Just Say NO to Genetically Engineered Animals in Our Food Supply

Just Say NO to genetically engineered animals in our food supply!Although the US Food and Drug Administration has already stated that cloned animals are safe to eat, there are currently no genetically engineered animals approved as food for human consumption by the FDA. That may soon change. The FDA updated their fact sheet on genetically engineered animals last week and have opened up a forum for public comments on the issue of genetically engineered and cloned animals showing up in grocery stores and on dinner plates.

Some of the issues the public might bring up during this short commenting process (see instructions below) include:
– Labeling of genetically engineered foods and genetically modified organisms (GMOs)
– The environmental impact if a GMO was to escape and interbreed with natural plant and animal stocks
– Ethical, moral and religious implications of genetically engineering life, including animal cruelty issues
– The long-term, as of yet unknown, health effects of including genetically modified foods as a large portion of the human diet

If you would like to share your opinion on the issues above, or any other issue relating to genetically engineered foods, please Click Here and reference Docket ID FDA-2008-D-0394. The period for public commenting on this docket closes on November 18th, 2008. Please hurry and make your voice heard!

PS: Don’t let their intimidating form discourage you. Scroll down to “individual consumer” under the organization type box and list your first and last name under the organization name.

Our Comment to the FDA

As an American consumer I do not want genetically modified or genetically engineered organisms in the food supply. Even if the food was properly labeled, I do not trust either the FDA, USDA or food suppliers to keep 100% of the genetically altered stock out of the “unaltered” food supply by cross breeding.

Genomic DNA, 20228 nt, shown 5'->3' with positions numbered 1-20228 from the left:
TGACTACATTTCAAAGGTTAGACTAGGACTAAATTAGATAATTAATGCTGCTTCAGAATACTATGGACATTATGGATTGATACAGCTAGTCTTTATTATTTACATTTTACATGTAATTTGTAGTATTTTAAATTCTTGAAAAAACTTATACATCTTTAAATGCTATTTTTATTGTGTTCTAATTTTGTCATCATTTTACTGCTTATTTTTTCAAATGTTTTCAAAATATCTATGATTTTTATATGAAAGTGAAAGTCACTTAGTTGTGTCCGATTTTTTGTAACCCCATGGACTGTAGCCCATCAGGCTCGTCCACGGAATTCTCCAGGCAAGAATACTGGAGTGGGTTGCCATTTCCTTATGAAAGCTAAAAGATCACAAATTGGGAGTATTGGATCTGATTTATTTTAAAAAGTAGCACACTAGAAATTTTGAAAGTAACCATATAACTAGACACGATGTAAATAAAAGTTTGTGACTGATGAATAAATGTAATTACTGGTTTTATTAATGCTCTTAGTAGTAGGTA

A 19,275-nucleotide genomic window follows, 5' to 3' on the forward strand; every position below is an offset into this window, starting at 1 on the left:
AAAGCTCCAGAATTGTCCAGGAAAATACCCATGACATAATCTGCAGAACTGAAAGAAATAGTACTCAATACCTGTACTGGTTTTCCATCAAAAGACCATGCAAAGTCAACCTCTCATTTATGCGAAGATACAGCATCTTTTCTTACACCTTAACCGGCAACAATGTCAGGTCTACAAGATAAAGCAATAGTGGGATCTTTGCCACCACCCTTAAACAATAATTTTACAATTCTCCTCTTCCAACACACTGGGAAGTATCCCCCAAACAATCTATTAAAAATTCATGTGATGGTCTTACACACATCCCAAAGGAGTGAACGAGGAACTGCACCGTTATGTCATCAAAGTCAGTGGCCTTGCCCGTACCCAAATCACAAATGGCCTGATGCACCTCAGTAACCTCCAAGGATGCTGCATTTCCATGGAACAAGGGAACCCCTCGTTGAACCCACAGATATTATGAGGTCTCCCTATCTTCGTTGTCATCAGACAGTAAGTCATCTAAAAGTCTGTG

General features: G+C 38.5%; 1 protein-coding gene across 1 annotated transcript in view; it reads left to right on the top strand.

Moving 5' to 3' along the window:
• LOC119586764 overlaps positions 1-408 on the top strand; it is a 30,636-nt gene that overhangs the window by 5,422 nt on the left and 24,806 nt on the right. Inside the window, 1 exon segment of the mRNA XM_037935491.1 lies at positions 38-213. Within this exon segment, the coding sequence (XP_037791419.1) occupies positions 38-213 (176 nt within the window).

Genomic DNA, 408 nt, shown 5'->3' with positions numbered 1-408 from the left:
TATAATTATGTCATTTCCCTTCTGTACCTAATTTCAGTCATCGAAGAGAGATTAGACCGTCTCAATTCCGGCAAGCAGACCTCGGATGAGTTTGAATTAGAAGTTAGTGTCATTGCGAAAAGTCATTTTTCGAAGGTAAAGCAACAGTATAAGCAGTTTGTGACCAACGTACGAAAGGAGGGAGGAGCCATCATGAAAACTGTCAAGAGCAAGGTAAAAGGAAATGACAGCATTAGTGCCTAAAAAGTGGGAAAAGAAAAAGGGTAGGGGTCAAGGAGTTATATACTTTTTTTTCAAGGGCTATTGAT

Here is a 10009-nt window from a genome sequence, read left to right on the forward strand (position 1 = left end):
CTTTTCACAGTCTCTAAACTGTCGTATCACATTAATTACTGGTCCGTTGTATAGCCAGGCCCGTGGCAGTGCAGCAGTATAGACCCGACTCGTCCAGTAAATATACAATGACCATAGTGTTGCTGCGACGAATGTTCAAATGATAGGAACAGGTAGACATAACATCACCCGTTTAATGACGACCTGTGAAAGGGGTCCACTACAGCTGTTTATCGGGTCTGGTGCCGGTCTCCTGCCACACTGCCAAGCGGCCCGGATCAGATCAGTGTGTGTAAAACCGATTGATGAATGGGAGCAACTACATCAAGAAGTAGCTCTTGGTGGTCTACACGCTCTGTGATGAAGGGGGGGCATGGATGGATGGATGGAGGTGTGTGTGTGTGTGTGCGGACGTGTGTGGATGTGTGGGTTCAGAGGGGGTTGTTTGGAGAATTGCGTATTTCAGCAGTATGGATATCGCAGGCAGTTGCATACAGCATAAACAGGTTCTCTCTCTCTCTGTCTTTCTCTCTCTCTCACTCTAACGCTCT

My reasons for this are many, ranging from personal moral, ethical and religious beliefs to more substantive and justified concerns about the environment (i.e. GMOs escaping to reproduce with the wild stock) and health (i.e. long-term effects of human consumption in large quantities over decades). Other concerns include issues such as: The loss over time of “heritage breeds” and subsequent thinning of the gene pool; the potential for susceptibility to other diseases that are, as of yet, unforeseen; the potential for animal cruelty via genetic manipulation (i.e. featherless chickens to reduce plucking costs or a debilitating increase in meat mass on animals to increase yield).

Please DO NOT approve genetically engineered or genetically modified animals for use in our food supply. I beg you.

However, given the propensity of government organizations here in the US to pay more attention to lobbyists than its own citizens, I have no doubt that you will indeed approve the release of these genetically engineered animals into the food supply. In that case, I urge, beg, implore and insist that you ensure such products are clearly and properly labeled as such.

Kind regards,

Everett Sizemore
Editor – US Recall News
www.usrecallnews.com

There are 10 comments. Add yours.

  1. Haley

    First of all, I have to say genetically modified animals are safe and if a “pure” animal is crossed with a genetically modified one, it is a totally natural process. No person who modifies genetics goes to any extreme. They change the animals to have more desirable, and still totally natural, traits. It is literally the same thing as selective breeding. Except with a lot more science behaind it, and it produces more of the desireable traits in more animals.

    Reply
  2. Elliander

    I am studying to be a Genetic Engineer myself. I believe there is potential in genetic engineering, but I do not believe the science is mature enough to guarantee public safety. There have already been deaths related to allergens introduced into GM Foods (such as peanut proteins in corn) and in Canada it was shown that Pesticides produced by GM food remain in the food supply. There is significant evidence to show that such GM foods are different enough from organic produce to warrant labeling. Without the transparency of labels the medical community cannot fully document the health implications if any. Worse still, the negative views of the clearly dangerous ones are overshadowing the completely safe ones.